- Total cost of ownership (TCO)
1. Data collection and visibility
Visibility is the first objective of XDR: The optimal strategy will enhance the security team’s view of as much—if not all—of the infrastructure and assets the organization uses. Obtaining this visibility will require a multimodal approach, as different assets have different characteristics, and the telemetry available for different types of assets is often unique.
The first two foundational sources of telemetry for XDR visibility are EDR and NDR, because they are both broad and deep, and provide substantial visibility for the amount of time and effort invested.
EDR coverage is generally broad because organizations typically elect to deploy EDR agents to as many managed endpoints as possible, and managed endpoints often make up most of an organization's compute assets. It is deep because EDR agents can provide lots of granular visibility into the actions taking place on any given endpoint.
NDR coverage is broad because visibility into the network actions of almost all endpoints on the network can be obtained by deploying out-of-band network taps at a few strategic locations in an organizational network, without having to deploy any agents.
After architecting and deploying EDR and NDR within the security stack, the security operations team can fill in the remaining gaps by collecting logs or telemetry from a handful of other high-value areas—such as SaaS email providers, mail filters, public cloud logs, SASE logs, etc.—to complete the XDR design pattern for their organization’s unique requirements.
2. Detection and response capabilities
As stated, the core functions of an XDR strategy should help a security team achieve faster MTTD and MTTR. When evaluating different solutions to support your XDR strategy, these questions can help an organization determine which XDR design pattern will meet this goal while meshing with the unique characteristics and complexity of the organization’s environment.
Questions to ask about detection:
- What types of detection techniques are involved: e.g., signatures, supervised machine learning, unsupervised machine learning, etc.?
- How are those detection techniques applied to the various data domains being ingested? Is the right technique applied to the right task?
- How do detections map to the MITRE ATT&CK Framework, and how much coverage is provided?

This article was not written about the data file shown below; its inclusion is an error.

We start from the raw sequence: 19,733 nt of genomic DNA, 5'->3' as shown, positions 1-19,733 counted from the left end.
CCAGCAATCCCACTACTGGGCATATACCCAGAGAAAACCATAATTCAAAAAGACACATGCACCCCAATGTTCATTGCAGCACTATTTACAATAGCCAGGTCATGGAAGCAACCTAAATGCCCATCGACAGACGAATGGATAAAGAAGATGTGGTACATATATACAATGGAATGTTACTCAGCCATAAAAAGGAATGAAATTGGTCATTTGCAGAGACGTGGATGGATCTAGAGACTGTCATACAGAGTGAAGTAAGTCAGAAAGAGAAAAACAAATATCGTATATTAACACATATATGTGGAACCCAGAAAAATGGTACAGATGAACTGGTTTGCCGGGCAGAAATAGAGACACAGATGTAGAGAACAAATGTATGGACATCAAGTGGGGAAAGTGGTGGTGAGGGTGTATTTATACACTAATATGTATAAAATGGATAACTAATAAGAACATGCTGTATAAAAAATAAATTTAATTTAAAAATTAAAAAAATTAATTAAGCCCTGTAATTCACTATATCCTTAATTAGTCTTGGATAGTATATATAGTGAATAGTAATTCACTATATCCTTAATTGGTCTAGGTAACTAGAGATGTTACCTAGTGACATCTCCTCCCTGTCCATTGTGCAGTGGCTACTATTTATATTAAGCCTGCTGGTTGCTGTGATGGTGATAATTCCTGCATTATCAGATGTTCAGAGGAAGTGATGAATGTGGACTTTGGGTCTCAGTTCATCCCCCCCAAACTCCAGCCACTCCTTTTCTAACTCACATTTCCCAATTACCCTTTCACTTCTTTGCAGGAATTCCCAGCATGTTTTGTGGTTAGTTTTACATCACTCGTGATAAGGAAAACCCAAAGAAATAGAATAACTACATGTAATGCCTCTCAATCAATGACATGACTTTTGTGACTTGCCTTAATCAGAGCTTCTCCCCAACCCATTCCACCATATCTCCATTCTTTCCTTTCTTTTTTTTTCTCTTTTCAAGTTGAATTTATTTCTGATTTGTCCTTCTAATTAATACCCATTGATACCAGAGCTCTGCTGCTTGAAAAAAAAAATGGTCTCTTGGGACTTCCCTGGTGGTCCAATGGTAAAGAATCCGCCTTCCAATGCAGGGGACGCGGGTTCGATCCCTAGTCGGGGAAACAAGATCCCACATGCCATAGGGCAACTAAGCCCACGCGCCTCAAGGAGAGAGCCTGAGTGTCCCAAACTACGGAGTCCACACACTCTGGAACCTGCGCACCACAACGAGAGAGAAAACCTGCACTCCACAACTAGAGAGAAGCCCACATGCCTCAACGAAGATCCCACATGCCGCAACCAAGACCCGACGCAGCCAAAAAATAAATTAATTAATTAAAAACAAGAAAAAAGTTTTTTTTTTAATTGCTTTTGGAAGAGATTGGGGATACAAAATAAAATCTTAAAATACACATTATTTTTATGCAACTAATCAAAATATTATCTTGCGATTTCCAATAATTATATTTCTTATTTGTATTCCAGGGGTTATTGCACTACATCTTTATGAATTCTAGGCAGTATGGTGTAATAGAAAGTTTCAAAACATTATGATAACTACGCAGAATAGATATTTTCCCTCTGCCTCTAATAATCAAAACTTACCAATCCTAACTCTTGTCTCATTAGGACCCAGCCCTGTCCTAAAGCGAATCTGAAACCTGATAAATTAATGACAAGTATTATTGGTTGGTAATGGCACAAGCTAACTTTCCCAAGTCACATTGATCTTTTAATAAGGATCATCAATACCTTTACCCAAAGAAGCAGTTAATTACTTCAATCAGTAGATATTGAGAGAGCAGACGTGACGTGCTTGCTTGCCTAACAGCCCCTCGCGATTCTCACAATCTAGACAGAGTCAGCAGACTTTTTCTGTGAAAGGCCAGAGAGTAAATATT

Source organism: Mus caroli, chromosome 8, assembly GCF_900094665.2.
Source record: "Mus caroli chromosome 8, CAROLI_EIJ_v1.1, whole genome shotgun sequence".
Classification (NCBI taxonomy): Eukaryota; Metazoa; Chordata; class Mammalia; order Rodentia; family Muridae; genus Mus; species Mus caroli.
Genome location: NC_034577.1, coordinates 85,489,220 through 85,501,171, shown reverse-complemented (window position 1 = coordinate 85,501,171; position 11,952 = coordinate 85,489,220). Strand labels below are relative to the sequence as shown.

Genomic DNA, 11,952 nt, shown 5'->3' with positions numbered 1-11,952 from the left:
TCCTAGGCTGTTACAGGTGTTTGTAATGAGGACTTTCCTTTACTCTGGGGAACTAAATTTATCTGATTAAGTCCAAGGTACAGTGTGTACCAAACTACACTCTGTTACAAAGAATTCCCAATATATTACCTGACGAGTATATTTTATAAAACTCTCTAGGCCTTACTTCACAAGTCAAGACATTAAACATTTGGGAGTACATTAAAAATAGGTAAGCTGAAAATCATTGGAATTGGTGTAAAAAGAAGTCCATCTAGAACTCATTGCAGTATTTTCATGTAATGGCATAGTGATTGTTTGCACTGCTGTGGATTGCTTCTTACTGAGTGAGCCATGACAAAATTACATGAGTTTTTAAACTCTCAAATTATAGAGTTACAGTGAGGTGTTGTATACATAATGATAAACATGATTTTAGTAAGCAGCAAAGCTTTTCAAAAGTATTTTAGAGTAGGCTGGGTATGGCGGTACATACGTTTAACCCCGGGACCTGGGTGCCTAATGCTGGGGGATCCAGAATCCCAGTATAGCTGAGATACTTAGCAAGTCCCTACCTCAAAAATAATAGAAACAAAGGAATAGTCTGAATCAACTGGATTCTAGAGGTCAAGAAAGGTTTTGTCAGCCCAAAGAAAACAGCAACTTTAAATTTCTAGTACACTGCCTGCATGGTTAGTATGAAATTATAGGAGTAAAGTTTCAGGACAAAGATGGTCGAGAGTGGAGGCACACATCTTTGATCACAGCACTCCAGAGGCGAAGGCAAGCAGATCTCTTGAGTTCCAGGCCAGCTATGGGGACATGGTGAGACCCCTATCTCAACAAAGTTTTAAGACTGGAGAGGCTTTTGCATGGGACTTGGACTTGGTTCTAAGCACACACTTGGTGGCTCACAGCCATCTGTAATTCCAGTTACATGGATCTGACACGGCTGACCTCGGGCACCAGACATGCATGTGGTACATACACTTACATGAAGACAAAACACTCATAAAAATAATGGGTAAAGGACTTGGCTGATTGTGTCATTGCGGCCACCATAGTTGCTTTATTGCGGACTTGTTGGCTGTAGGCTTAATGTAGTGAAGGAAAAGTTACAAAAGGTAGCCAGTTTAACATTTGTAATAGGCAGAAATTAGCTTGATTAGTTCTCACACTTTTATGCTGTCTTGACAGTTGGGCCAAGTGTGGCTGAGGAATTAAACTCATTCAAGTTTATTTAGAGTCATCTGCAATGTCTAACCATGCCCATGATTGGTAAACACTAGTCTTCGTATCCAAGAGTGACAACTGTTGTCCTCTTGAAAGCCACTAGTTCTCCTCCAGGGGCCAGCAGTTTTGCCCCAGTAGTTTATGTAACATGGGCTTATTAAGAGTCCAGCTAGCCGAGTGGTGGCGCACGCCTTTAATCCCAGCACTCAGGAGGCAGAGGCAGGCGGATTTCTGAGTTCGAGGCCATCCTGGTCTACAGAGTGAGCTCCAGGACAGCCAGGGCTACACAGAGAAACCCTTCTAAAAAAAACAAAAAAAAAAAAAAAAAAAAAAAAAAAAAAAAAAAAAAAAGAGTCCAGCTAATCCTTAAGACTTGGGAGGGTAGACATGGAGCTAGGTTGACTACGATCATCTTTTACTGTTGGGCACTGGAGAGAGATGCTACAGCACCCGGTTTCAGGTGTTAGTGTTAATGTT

- How much net new coverage is added with the addition of an XDR platform?
Questions to ask about response:
- What sort of response activities does the SOC routinely use (e.g., deactivating user accounts, forcing password resets, quarantining hosts via an on-board agent, disabling switch ports, modifying ACLs on network equipment, adding/modifying firewall rules, adding IOCs to threat intelligence platform, etc.)?
- Are there mechanisms to facilitate those actions from inside the XDR platform?
- Can custom response actions such as external PowerShell or Python scripts be run, and from where?
These questions will help uncover the organization’s unique requirements, which can then inform an analysis of their existing capabilities, and whether they are sufficient to achieve ‘extended’ detection and response, or if adding another solution or a separate XDR product would be a more effective means of improving overall security.
3. Integration capabilities
An effective XDR strategy is built on a design pattern that integrates all potential data sources to consume the desired security data and provide detections and context. A viable XDR design pattern also integrates other systems such as user directories, SASE platforms, EDR agents, firewall platforms, network access control, and a SIEM or ticket management system to facilitate the existing team workflows.
As an example, consider the lifecycle of an “impossible travel” alert, which is generated when there are two logins for a user within a brief time frame from widely separated locations. A solution that supports an XDR design pattern could compare a successful VPN authentication from Europe against a webmail authentication to a SaaS email provider from America and generate an alert. An analyst would then need to determine whether this alert is a false positive or true positive, which of the logons was legitimate, and how to follow up. The analyst would require access to contextual information, such as a list of all authentication attempts and their status (success/failure) across all platforms that use authentication. The solution would also require an integration function that compiles the alert’s contextual information in a format that is easy for a security analyst to reference.